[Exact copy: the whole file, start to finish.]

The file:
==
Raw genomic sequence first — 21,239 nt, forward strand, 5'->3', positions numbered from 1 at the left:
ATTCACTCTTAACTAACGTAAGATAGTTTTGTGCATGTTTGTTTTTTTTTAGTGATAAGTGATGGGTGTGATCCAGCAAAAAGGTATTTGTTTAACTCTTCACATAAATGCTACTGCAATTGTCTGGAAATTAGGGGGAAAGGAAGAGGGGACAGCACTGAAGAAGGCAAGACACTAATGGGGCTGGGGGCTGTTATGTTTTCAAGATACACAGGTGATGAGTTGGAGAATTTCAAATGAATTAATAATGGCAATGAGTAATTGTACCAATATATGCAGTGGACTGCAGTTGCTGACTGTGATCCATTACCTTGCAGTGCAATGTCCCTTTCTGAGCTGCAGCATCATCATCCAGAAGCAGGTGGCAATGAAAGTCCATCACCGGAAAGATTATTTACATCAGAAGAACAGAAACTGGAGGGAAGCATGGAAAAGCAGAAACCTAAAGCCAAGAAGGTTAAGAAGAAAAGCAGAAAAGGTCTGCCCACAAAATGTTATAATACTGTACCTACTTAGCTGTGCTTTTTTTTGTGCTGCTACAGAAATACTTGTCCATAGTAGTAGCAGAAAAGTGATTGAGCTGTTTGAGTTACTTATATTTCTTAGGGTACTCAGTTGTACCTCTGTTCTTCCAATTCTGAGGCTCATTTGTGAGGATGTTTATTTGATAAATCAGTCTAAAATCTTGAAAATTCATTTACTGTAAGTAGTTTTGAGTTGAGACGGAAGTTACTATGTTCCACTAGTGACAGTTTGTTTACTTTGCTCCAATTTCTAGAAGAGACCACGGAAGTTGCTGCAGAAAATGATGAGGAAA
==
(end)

Raw genomic sequence first — 21,239 nt, forward strand, 5'->3', positions numbered from 1 at the left:
ATTCACTCTTAACTAACGTAAGATAGTTTTGTGCATGTTTGTTTTTTTTTAGTGATAAGTGATGGGTGTGATCCAGCAAAAAGGTATTTGTTTAACTCTTCACATAAATGCTACTGCAATTGTCTGGAAATTAGGGGGAAAGGAAGAGGGGACAGCACTGAAGAAGGCAAGACACTAATGGGGCTGGGGGCTGTTATGTTTTCAAGATACACAGGTGATGAGTTGGAGAATTTCAAATGAATTAATAATGGCAATGAGTAATTGTACCAATATATGCAGTGGACTGCAGTTGCTGACTGTGATCCATTACCTTGCAGTGCAATGTCCCTTTCTGAGCTGCAGCATCATCATCCAGAAGCAGGTGGCAATGAAAGTCCATCACCGGAAAGATTATTTACATCAGAAGAACAGAAACTGGAGGGAAGCATGGAAAAGCAGAAACCTAAAGCCAAGAAGGTTAAGAAGAAAAGCAGAAAAGGTCTGCCCACAAAATGTTATAATACTGTACCTACTTAGCTGTGCTTTTTTTTGTGCTGCTACAGAAATACTTGTCCATAGTAGTAGCAGAAAAGTGATTGAGCTGTTTGAGTTACTTATATTTCTTAGGGTACTCAGTTGTACCTCTGTTCTTCCAATTCTGAGGCTCATTTGTGAGGATGTTTATTTGATAAATCAGTCTAAAATCTTGAAAATTCATTTACTGTAAGTAGTTTTGAGTTGAGACGGAAGTTACTATGTTCCACTAGTGACAGTTTGTTTACTTTGCTCCAATTTCTAGAAGAGACCACGGAAGTTGCTGCAGAAAATGATGAGGAAA